Two weeks into the opening of the Obamacare exchanges, some prospective customers are finding that the premiums they are being asked to pay are more than they’d anticipated or hoped for. A recent article in the San Jose Mercury News titled ‘Obamacare’s winners and losers in the Bay Area,’ featured several California residents commenting on the exchanges and the premiums.
Cindy Vinson and Tom Waschura are big believers in the Affordable Care Act. They vote independent and are proud to say they helped elect and re-elect President Barack Obama.
Yet, like many other Bay Area residents who pay for their own medical insurance, they were floored last week when they opened their bills: Their policies were being replaced with pricier plans that conform to all the requirements of the new health care law.
Vinson, of San Jose, will pay $1,800 more a year for an individual policy, while Waschura, of Portola Valley, will cough up almost $10,000 more for insurance for his family of four…
Others of course are much more pleased, such as one 64-year old breast cancer survivor featured in the story who will see her monthly premiums decline from about $1,300 to just under $800.
While Obamacare is likely to help many, the fact is that younger, healthier people are seeing their premiums rise, in many cases becoming completely unaffordable. Those who find the new premiums beyond reach will hopefully look for alternative coverage types. I’ve discussed several here in the past, such as health sharing ministries and critical illness, accident, and fixed benefit insurance.
There’s another alternative that I want to share, short-term health insurance. Unlike traditional health insurance, which typically runs for a 1-year term (or at least is intended to), short-term insurance has typically been used to bridge what are expected to be relatively short gaps in insurance coverage, such as when waiting for job-based coverage to begin. Policies can be for as short as 1 month to as long as 11 months, and can usually be renewed.
The prices for short-term policies are typically much less than what can be found on Obamacare’s exchanges. For example, on the ehealthinsurance.com web site I found a policy in Virginia (where I live) for a 42-year old male (that’s me too) with a $2,500 deductible and 20% co-insurance for $69 a month and a 6-month term, offered by the IHC Group under the ‘Secure Lite’ name. That compares to premiums of more than $250 a month for policies with similar deductible and co-pay levels available on the Obamacare exchanges.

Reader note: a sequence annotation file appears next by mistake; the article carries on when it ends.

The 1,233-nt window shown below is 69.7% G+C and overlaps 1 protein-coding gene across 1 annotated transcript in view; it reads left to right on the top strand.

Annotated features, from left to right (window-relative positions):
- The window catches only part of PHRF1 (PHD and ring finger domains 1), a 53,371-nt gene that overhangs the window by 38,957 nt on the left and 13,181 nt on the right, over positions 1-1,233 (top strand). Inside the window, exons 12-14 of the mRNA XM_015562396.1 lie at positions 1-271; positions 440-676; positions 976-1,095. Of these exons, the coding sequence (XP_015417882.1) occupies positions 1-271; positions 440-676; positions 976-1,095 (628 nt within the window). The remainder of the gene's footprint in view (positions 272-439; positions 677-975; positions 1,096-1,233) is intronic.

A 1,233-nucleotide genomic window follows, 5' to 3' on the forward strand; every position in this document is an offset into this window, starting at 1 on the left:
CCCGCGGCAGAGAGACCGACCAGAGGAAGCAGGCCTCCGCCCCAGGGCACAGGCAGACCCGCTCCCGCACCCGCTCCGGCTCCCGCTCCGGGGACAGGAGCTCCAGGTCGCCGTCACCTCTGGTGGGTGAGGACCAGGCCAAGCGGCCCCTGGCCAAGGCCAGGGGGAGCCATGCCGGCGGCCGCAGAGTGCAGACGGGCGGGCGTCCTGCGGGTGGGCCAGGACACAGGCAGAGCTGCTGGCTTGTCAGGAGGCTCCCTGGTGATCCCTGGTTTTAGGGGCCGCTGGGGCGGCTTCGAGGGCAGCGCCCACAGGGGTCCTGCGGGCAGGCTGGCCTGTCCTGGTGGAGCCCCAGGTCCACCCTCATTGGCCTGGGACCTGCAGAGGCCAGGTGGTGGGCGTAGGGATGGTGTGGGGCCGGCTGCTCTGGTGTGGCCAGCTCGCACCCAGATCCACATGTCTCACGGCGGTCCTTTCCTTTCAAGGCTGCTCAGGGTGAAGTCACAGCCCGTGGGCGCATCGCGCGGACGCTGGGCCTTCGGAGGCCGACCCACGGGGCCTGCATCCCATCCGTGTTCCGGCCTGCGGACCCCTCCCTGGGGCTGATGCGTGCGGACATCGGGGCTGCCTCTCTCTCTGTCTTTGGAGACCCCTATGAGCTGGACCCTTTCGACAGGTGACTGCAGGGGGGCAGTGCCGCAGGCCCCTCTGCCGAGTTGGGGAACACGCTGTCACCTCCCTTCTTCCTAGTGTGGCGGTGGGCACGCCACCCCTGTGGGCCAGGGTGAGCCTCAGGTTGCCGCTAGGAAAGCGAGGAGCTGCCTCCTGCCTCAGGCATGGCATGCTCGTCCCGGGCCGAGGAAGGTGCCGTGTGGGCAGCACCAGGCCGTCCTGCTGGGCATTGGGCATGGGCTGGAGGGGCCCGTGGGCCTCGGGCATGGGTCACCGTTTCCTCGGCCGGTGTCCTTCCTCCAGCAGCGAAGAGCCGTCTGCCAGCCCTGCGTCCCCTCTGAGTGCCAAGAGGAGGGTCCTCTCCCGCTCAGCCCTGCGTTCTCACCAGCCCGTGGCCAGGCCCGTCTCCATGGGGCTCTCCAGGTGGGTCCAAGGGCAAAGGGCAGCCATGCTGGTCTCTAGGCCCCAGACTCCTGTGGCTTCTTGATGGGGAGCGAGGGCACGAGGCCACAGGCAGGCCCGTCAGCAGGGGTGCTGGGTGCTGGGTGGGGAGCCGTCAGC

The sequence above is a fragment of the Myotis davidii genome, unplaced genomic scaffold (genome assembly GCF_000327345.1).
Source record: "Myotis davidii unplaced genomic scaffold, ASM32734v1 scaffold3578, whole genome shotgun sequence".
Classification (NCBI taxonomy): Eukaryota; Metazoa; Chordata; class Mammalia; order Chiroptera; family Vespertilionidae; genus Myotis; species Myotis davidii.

Needless to say, for that lower price you get fewer benefits and applicants can still be denied for pre-existing conditions. For example, the maximum amount payable for each night of a hospital stay is $1,000, which might be only half or even less for a hospital stay. In addition, once the policy expires it can be renewed, but rates might be higher or pre-existing conditions that were discovered or occurred during the previous short-term policy won’t be covered in the new policy. The specific policy I mentioned here has a $750,000 benefit maximum, which should be sufficient for almost everyone but a few might still break through even that high limit.
Other plans are available at different price points that offer richer or poorer benefits, or at least a different mix. The United Health One Medical Value plan would have a monthly premium of only $58, but a higher deductible ($10,000) and co-insurance rate (30%), as well as a lower maximum benefit ($250,000). But it also appears to cover more of the hospital stay (after the deductible) than the IHC policy, and offer better benefits in other areas as well.
In the end, short-term health insurance can help to fill a need for people who just can’t afford premiums under Obamacare. It’s not a perfect product by any means, but the same is true of the insurance policies being sold on the exchanges. For people looking for an alternative to standard health insurance policies and for whom other choices like health sharing ministries or fixed-benefit insurance aren’t an option, short-term coverage that can be renewed regularly might be an option worth considering.